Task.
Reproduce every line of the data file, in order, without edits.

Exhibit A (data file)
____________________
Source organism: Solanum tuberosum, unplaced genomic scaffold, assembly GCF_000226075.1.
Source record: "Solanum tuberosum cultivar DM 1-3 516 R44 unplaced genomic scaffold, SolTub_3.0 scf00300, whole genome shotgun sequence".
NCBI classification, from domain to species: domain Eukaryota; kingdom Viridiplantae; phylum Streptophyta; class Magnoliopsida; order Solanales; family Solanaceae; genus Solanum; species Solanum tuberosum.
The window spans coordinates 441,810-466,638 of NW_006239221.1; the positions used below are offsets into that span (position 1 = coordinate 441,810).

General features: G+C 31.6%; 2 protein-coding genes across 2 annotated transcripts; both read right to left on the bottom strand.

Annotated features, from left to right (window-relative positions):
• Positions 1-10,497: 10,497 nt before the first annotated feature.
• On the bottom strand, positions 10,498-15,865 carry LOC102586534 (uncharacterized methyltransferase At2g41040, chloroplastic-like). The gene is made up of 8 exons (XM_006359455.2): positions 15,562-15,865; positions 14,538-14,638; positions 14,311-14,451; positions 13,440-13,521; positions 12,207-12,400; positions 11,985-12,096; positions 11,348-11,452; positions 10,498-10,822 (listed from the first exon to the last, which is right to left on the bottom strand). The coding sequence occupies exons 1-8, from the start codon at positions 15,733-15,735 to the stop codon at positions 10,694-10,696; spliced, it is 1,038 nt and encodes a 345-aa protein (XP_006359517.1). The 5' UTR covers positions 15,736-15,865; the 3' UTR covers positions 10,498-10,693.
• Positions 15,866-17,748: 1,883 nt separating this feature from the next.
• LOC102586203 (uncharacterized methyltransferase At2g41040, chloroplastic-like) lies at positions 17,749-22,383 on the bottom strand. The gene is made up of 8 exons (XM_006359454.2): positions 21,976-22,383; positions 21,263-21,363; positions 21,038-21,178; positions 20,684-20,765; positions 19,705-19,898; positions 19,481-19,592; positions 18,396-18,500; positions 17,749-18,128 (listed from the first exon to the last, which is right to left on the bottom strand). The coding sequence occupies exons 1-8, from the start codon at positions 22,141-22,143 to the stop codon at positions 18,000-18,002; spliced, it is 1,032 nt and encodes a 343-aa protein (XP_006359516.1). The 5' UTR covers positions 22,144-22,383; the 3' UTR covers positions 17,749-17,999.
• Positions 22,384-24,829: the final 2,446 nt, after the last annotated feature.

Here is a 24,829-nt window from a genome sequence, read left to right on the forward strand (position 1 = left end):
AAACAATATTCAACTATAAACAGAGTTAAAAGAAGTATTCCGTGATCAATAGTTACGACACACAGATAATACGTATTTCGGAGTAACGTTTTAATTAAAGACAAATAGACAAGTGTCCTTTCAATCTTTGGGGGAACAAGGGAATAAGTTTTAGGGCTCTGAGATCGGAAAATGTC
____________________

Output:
Source organism: Solanum tuberosum, unplaced genomic scaffold, assembly GCF_000226075.1.
Source record: "Solanum tuberosum cultivar DM 1-3 516 R44 unplaced genomic scaffold, SolTub_3.0 scf00300, whole genome shotgun sequence".
NCBI classification, from domain to species: domain Eukaryota; kingdom Viridiplantae; phylum Streptophyta; class Magnoliopsida; order Solanales; family Solanaceae; genus Solanum; species Solanum tuberosum.
The window spans coordinates 441,810-466,638 of NW_006239221.1; the positions used below are offsets into that span (position 1 = coordinate 441,810).

General features: G+C 31.6%; 2 protein-coding genes across 2 annotated transcripts; both read right to left on the bottom strand.

Annotated features, from left to right (window-relative positions):
• Positions 1-10,497: 10,497 nt before the first annotated feature.
• On the bottom strand, positions 10,498-15,865 carry LOC102586534 (uncharacterized methyltransferase At2g41040, chloroplastic-like). The gene is made up of 8 exons (XM_006359455.2): positions 15,562-15,865; positions 14,538-14,638; positions 14,311-14,451; positions 13,440-13,521; positions 12,207-12,400; positions 11,985-12,096; positions 11,348-11,452; positions 10,498-10,822 (listed from the first exon to the last, which is right to left on the bottom strand). The coding sequence occupies exons 1-8, from the start codon at positions 15,733-15,735 to the stop codon at positions 10,694-10,696; spliced, it is 1,038 nt and encodes a 345-aa protein (XP_006359517.1). The 5' UTR covers positions 15,736-15,865; the 3' UTR covers positions 10,498-10,693.
• Positions 15,866-17,748: 1,883 nt separating this feature from the next.
• LOC102586203 (uncharacterized methyltransferase At2g41040, chloroplastic-like) lies at positions 17,749-22,383 on the bottom strand. The gene is made up of 8 exons (XM_006359454.2): positions 21,976-22,383; positions 21,263-21,363; positions 21,038-21,178; positions 20,684-20,765; positions 19,705-19,898; positions 19,481-19,592; positions 18,396-18,500; positions 17,749-18,128 (listed from the first exon to the last, which is right to left on the bottom strand). The coding sequence occupies exons 1-8, from the start codon at positions 22,141-22,143 to the stop codon at positions 18,000-18,002; spliced, it is 1,032 nt and encodes a 343-aa protein (XP_006359516.1). The 5' UTR covers positions 22,144-22,383; the 3' UTR covers positions 17,749-17,999.
• Positions 22,384-24,829: the final 2,446 nt, after the last annotated feature.

Here is a 24,829-nt window from a genome sequence, read left to right on the forward strand (position 1 = left end):
AAACAATATTCAACTATAAACAGAGTTAAAAGAAGTATTCCGTGATCAATAGTTACGACACACAGATAATACGTATTTCGGAGTAACGTTTTAATTAAAGACAAATAGACAAGTGTCCTTTCAATCTTTGGGGGAACAAGGGAATAAGTTTTAGGGCTCTGAGATCGGAAAATGTC